High blood pressure is a common condition that puts extra stress on blood vessels and vital organs.
Diagnosing the condition – which is also known as hypertension – early is crucial, as it raises the risk of some deadly complications, including heart disease and strokes, express.co.uk wrote.
But making some small diet or lifestyle changes could help to lower your chances of developing high blood pressure.
You should definitely get a blood pressure check as soon as you turn 60 years old, urged LloydsPharmacy.
Hypertension is most common in people over 60 years old, said LloydsPharmacy.
As soon as you’ve hit 60, it’s a good idea to speak to a doctor our pharmacist to check your blood pressure.
Even if you only have slightly high blood pressure, diagnosing the condition early can help patients to kickstart their new lifestyle changes, it said.
“It’s only natural that people might not think to seek help from a health professional until something starts to feel wrong, especially as we are all living hectic lives,” said LloydsPharmacy pharmacist, Francesa Brenca.
“What many people don’t realize is that some of the key indicators of ill health, like high blood pressure or raised blood sugar can be silent, so it’s important we encourage people to be more proactive to help them live healthier lives.
The pharmacy added: “High-blood pressure is most common in people over the age of 60.
“LloydsPharmacy’s data backs this up as almost three quarters of their patients [72 percent] are over 60 years of age.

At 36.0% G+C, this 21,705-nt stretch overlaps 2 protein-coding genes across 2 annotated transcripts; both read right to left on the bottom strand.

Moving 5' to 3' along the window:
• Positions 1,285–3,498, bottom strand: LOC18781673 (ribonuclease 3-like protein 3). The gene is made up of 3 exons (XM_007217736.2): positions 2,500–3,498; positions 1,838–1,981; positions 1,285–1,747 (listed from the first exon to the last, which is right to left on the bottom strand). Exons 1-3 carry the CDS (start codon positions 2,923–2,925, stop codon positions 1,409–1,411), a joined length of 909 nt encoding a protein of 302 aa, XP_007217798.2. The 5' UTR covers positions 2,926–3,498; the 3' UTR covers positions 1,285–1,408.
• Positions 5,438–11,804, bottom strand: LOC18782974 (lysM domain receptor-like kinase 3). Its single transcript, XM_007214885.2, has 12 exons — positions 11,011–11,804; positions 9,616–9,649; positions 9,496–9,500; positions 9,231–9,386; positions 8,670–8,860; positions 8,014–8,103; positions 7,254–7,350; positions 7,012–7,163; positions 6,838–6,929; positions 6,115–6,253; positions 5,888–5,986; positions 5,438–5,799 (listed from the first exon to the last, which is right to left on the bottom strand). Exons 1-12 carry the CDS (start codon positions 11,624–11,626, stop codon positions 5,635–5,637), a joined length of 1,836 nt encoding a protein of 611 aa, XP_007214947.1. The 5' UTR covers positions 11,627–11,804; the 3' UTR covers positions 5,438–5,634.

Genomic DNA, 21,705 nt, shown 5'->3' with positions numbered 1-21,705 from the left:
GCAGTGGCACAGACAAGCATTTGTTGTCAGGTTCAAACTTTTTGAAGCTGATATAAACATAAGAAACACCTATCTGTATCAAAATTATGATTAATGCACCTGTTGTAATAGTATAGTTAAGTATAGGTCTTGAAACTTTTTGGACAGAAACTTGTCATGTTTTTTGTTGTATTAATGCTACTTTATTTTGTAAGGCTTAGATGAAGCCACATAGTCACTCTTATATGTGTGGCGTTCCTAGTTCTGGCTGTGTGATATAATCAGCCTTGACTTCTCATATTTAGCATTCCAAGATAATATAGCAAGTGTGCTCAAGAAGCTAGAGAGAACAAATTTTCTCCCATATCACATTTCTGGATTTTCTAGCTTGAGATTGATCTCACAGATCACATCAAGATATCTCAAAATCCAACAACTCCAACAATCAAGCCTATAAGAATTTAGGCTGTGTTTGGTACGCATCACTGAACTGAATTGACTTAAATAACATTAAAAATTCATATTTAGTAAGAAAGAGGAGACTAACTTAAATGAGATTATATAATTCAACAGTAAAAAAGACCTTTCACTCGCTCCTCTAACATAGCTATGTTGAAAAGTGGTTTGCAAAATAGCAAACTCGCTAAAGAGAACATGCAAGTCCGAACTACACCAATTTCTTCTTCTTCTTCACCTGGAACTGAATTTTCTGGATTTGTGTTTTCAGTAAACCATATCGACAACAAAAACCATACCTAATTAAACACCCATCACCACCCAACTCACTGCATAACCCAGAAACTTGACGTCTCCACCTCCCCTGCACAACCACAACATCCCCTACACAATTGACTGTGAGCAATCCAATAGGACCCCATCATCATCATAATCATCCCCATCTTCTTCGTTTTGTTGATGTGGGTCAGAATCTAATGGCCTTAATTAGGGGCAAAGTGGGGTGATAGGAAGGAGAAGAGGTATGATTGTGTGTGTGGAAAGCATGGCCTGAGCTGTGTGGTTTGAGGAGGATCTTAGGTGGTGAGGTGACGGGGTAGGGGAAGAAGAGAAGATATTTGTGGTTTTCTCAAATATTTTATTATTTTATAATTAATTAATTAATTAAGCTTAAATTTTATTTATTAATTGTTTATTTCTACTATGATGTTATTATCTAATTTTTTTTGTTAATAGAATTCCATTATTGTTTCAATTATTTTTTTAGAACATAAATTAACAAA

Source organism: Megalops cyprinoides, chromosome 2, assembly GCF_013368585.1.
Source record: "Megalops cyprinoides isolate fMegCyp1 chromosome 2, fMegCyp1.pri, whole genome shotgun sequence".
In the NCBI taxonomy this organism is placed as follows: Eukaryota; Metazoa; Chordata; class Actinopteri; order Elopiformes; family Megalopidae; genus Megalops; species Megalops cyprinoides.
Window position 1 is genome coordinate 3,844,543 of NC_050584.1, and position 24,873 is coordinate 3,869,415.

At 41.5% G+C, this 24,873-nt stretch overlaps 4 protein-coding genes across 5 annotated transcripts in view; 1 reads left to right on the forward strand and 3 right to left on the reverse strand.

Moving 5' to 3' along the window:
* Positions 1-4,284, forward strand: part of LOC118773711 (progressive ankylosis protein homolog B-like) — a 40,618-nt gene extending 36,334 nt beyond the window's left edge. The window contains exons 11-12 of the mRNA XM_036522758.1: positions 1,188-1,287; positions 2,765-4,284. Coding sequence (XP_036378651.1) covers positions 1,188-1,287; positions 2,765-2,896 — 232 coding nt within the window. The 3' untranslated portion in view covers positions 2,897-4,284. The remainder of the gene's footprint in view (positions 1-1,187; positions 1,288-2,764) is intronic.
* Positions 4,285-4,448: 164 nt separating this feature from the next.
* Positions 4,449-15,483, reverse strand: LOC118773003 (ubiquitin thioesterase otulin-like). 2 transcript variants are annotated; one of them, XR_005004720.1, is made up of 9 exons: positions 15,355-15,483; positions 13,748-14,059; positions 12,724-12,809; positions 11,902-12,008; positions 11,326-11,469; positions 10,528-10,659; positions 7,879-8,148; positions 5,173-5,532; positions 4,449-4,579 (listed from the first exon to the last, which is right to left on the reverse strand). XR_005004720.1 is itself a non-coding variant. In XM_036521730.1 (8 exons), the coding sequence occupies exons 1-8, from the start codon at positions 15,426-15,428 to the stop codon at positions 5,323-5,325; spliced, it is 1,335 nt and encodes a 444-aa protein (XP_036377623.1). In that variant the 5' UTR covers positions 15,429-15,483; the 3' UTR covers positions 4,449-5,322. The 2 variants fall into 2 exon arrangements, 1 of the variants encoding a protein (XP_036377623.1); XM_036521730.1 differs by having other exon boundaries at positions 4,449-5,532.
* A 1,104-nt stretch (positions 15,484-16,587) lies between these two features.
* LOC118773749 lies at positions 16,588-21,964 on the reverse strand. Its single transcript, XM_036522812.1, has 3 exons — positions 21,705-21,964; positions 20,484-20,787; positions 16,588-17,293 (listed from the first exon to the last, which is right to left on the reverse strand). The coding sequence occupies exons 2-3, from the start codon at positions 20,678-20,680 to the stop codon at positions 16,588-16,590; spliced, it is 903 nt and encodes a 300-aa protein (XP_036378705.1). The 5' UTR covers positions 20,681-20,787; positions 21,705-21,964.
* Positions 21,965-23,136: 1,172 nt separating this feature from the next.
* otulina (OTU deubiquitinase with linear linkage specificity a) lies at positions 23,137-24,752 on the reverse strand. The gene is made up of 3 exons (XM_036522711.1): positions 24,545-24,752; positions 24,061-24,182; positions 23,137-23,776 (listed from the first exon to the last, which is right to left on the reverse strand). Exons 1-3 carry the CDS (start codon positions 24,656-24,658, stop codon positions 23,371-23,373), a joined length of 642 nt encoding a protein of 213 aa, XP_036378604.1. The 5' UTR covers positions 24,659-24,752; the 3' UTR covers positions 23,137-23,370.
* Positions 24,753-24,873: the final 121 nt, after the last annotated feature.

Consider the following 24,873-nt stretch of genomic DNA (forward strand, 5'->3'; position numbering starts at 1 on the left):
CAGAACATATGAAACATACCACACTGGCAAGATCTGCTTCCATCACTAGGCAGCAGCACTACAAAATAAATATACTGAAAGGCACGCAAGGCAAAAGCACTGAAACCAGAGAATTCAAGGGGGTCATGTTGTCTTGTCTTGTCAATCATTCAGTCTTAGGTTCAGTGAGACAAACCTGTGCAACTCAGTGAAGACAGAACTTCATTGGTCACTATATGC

“The NHS recommend that you start a little earlier and have a regular blood pressure check if you’re over 40.”
All adults over 40 years old should check their blood pressure at least every five years, said the NHS.
Speak to a doctor or some pharmacist to have your blood pressure checked.
Checking your hypertension risk is the only way of knowing if you have the condition.
But, if you have extremely high blood pressure, you may show some tell-tale signs and symptoms.
Common high blood pressure symptoms include chest pain, severe headaches and nosebleeds.
Those with high blood pressure could also be at risk of a hypertensive crisis – where the blood pressure suddenly spikes to around 180/120mmHg.
A hypertensive crisis is a medical emergency, as it can damage blood vessels and organs.
Symptoms include seizures, and unresponsiveness. Call 999 straight away if you think you’re having a hypertensive crisis.